World Rural Health Conference
Home Print this page Email this page Small font size Default font size Increase font size
Users Online: 4875
Home About us Editorial board Search Ahead of print Current issue Archives Submit article Instructions Subscribe Contacts Login 
ORIGINAL ARTICLE
Year : 2019  |  Volume : 8  |  Issue : 8  |  Page : 2699-2702

Effect of using tobacco on taste perception


Department of Oral Pathology and Microbiology, School of Dental Sciences, Krishna Institute of Medical Sciences “Deemed to be University”, Malakapur, Karad, Satara, Maharashtra, India

Correspondence Address:
Dr. Yugandhara S Kale
Department of Oral Pathology and Microbiology, School of Dental Sciences, Krishna Institute of Medical Sciences “Deemed to be University,” Malakapur, Karad, Satara - 415 539, Maharashtra
India
Login to access the Email id

Source of Support: None, Conflict of Interest: None


DOI: 10.4103/jfmpc.jfmpc_457_19

Rights and Permissions

Background: Impaired taste perception has impact on quality of life. Tobacco is a perilous factor that contributes to an impaired taste. Objective: To evaluate and compare taste perception among tobacco chewers and nonchewers. Materials and Methods: Sixty subjects (30 tobacco chewers + 30 nonchewers as controls) were enrolled in the study for evaluating taste perception. Taste identification time using four aqueous solutions of basic tastes – sweet, salty, sour, and bitter – was recorded (in seconds) and compared between tobacco chewers and controls. The data were analyzed using Student's t-test and analysis of variance using SPSS 20 version software. Results: A statistically significant increase in taste identification time for salty taste in tobacco chewers (12.32 s) was noted compared with nonchewers (10.21 s) (P = 0.03). The average taste identification time was higher for tobacco chewers than nonchewers for sweet and salty taste. However, the average taste identification time was lower for tobacco chewers than nonchewers for sour and bitter taste. In nonchewers, the average taste identification time was 13.01, 10.21, 8.43, and 7.56 s for sweet, salty, bitter, and sour taste, respectively. In tobacco chewers, the average taste identification time was 15.16, 12.32, 7.75, and 7.04 s for sweet, salty, bitter, and sour taste, respectively. Conclusion: The results of the study demonstrated noticeable decrease in taste perception to salty taste among tobacco chewers when compared with tobacco nonchewers. There is a remarkable difference in taste perception to basic tastes among tobacco chewers and controls.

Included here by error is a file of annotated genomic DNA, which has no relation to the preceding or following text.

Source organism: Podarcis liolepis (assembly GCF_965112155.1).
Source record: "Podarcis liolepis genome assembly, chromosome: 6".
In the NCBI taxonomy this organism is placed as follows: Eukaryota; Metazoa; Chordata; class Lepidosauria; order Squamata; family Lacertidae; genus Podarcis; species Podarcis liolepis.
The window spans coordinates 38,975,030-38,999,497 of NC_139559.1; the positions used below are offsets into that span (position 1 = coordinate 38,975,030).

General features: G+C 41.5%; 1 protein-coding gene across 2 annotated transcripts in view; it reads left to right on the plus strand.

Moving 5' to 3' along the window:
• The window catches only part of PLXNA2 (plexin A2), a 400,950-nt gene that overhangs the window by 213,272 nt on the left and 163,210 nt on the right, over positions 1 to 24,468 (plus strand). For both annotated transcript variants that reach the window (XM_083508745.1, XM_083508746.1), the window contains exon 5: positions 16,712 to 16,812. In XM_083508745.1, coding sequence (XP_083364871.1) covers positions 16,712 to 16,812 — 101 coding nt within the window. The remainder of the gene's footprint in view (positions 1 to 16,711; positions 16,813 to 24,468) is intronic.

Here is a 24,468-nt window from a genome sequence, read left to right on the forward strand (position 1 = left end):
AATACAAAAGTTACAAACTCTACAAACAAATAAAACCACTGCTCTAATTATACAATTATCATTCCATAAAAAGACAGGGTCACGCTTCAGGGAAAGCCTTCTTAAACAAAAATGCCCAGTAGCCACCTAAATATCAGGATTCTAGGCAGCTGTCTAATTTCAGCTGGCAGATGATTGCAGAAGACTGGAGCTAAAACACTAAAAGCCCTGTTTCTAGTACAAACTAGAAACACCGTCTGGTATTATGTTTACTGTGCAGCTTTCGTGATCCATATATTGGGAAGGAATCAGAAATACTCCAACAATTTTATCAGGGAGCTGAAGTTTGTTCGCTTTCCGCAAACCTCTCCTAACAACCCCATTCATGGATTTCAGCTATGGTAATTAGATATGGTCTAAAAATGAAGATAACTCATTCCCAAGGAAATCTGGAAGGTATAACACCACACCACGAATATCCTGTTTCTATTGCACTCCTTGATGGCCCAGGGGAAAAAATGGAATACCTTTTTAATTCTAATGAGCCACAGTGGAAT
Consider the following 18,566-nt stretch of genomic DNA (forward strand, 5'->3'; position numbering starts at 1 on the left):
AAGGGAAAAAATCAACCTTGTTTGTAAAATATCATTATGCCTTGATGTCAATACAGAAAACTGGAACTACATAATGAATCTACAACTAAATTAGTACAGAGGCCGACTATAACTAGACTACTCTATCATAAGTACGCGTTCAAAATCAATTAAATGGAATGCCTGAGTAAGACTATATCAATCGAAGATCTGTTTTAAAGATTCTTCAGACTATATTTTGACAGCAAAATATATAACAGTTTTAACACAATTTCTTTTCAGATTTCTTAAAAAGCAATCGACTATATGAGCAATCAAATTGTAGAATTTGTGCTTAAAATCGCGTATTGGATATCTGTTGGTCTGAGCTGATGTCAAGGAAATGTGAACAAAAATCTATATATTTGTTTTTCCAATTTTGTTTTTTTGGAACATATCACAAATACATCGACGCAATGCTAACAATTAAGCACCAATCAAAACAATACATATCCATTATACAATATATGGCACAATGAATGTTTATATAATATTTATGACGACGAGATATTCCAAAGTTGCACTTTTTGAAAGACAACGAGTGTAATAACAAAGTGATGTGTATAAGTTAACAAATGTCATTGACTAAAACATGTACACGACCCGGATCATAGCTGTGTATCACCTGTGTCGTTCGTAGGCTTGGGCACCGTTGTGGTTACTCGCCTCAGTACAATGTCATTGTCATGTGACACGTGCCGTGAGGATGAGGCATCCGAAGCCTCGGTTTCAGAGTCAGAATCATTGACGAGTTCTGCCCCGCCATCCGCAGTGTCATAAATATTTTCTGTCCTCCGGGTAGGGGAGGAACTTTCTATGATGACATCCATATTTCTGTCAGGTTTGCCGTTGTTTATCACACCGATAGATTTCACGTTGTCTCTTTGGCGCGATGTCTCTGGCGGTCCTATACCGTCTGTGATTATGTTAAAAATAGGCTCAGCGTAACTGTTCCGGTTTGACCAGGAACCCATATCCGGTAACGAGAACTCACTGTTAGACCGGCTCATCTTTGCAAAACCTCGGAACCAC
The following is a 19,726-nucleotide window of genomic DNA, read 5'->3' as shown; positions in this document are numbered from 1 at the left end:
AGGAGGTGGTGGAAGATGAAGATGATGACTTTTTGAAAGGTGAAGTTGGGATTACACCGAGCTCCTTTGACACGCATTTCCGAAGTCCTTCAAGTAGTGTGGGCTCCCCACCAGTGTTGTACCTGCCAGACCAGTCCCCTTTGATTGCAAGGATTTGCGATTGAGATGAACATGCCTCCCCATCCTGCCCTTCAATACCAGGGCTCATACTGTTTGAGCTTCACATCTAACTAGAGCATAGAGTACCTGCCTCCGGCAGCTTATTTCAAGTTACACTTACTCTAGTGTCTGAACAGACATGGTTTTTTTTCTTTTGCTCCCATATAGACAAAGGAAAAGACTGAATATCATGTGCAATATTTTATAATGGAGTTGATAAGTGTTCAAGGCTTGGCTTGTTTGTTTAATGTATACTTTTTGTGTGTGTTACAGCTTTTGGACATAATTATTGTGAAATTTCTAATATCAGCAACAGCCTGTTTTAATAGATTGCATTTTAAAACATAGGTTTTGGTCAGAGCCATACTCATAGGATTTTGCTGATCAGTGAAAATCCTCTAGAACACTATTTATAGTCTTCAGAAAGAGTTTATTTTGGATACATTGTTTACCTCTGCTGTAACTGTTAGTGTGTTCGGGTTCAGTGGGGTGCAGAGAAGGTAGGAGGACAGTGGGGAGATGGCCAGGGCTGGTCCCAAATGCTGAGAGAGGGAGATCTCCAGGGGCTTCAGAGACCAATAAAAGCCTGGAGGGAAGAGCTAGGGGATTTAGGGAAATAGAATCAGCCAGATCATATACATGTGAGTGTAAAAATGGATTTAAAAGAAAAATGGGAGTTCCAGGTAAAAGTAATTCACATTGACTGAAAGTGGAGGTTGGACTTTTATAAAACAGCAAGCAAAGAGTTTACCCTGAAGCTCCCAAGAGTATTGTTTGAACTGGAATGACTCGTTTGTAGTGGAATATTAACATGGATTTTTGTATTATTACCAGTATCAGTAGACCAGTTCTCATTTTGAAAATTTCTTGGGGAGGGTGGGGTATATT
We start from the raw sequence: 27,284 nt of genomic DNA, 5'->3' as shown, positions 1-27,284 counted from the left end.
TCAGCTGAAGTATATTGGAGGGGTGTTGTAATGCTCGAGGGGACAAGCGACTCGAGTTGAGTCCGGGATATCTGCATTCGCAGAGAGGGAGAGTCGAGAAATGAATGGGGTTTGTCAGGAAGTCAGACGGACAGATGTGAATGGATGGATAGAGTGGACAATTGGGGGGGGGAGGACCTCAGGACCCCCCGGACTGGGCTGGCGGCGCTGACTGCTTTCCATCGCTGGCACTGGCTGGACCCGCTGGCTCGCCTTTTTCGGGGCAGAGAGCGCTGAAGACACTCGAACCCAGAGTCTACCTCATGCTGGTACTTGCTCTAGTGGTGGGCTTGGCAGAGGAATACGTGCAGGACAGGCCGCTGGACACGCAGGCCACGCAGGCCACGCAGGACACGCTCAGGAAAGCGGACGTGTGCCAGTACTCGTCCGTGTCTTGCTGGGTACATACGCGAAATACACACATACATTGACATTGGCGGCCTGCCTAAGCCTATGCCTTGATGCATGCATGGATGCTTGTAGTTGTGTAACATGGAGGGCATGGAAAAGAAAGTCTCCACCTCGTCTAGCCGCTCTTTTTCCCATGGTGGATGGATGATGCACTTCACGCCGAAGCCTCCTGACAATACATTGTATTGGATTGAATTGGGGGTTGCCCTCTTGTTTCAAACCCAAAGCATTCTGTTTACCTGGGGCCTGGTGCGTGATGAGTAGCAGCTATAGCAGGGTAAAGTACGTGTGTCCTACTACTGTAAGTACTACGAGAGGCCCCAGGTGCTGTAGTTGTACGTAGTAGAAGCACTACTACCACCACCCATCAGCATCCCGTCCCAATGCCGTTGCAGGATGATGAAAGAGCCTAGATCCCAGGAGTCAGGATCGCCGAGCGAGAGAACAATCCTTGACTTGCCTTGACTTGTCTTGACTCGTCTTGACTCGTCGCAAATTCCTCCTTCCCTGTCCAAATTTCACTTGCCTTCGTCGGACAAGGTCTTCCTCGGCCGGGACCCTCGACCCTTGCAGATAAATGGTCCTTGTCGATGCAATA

[FULL TEXT] [PDF]*
Print this article     Email this article
 Next article
 Previous article
 Table of Contents

 Similar in PUBMED
   Search Pubmed for
   Search in Google Scholar for
 Related articles
 Citation Manager
 Access Statistics
 Reader Comments
 Email Alert *
 Add to My List *
 * Requires registration (Free)
 

 Article Access Statistics
    Viewed95    
    Printed0    
    Emailed0    
    PDF Downloaded27    
    Comments [Add]    

Recommend this journal